When Your Kid Doesn’t Like Their Teacher
School is hard enough with homework and stress. But what do you do if your kid doesn't like their teacher? After acknowledging their feelings, the first thing you should do is find out what they mean. You want your child to be specific and give examples so you get a clearer understanding of their thought processes.
When kids get negative opinions of their teacher they tend to focus only on the negativity. To help your child see both sides of the coin, ask them to tell you about positive interactions. For example, when they were chosen to the line leader, classroom helper, door holder. Or, when the teacher was polite and helped them.
Help your child work their through problems with the teacher. Brainstorm ways that your children can handle the situation. Remember to focus on what they can control, i.e., their behavior and reactions. For example, if your teacher does X then you can do Y. Create a list of phrases your child might say. A common reasons kids don't like their teacher is when the teacher is perceived as being strict. Strict tends to be synonymous with mean.
When The Teacher Doesn’t Like Your Kid
"My teacher hates me!" are words no parent wants to hear from their child. When you do, take a deep breath before responding. You might be wondering when you should talk to the teacher to fix the situation. It's important to see if your kid is venting daily frustrations or if it's a chronic feeling. For younger kids, you should intervene sooner rather than later as their problem solving skills and responses aren't as developed as older kids. When you start noticing anxiety about going to school, sleeping or eating difficulties, behavior problems about school then it's past time to talk to the teacher.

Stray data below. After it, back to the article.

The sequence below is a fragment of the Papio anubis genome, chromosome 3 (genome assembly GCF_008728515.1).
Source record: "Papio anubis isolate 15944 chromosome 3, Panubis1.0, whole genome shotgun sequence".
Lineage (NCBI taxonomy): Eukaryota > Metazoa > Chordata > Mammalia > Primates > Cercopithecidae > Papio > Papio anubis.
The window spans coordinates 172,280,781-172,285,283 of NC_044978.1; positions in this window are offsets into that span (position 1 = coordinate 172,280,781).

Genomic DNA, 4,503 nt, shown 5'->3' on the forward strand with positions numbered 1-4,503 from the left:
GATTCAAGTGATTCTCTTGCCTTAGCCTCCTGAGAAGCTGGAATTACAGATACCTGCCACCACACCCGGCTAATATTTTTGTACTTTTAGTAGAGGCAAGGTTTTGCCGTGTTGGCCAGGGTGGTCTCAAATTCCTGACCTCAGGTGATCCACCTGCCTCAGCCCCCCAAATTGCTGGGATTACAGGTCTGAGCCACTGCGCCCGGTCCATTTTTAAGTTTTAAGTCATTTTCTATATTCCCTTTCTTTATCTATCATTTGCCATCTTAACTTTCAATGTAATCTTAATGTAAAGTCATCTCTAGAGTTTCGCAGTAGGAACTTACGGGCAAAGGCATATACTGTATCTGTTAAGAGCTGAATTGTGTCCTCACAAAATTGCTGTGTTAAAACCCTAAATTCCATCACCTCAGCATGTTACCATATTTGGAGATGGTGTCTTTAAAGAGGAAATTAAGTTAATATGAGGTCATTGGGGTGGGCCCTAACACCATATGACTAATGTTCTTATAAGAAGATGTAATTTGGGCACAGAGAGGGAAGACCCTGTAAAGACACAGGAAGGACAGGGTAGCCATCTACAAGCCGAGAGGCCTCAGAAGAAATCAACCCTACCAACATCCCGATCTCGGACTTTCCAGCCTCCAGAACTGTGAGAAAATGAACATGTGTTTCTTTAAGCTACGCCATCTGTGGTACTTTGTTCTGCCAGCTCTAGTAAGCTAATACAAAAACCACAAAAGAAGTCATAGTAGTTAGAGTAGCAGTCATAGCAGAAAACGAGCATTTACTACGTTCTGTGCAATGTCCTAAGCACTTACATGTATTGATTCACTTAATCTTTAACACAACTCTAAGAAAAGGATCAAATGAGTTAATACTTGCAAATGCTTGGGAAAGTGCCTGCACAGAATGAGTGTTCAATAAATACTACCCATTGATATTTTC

When you talk to the teacher, it's important to talk about the problem from your child's point of view. Talk about how the problems make them feel, the ways their school enjoyment and classroom experience is impacted. Ask for the teacher's perspective to understand the situation better. You want a collaborative approach when you and teacher work together to develop a plan of action.
If the nothing changes and your child’s grades are falling and they’re anxious about school then it's time to talk to the principal. And possibly change classes. As a parent you have to have realistic expectations about teachers and school. Your child has a right to respectful learning environment. But don’t expect for them to have never issues or situations with teachers. That’s unrealistic. Teaching them conflict resolution is a critical life skill that they'll use with you, friends, and eventually work. A harsh reality of life is that not everyone they meet will like them. And they won't like everyone they meet.
(© 2016 WFMY)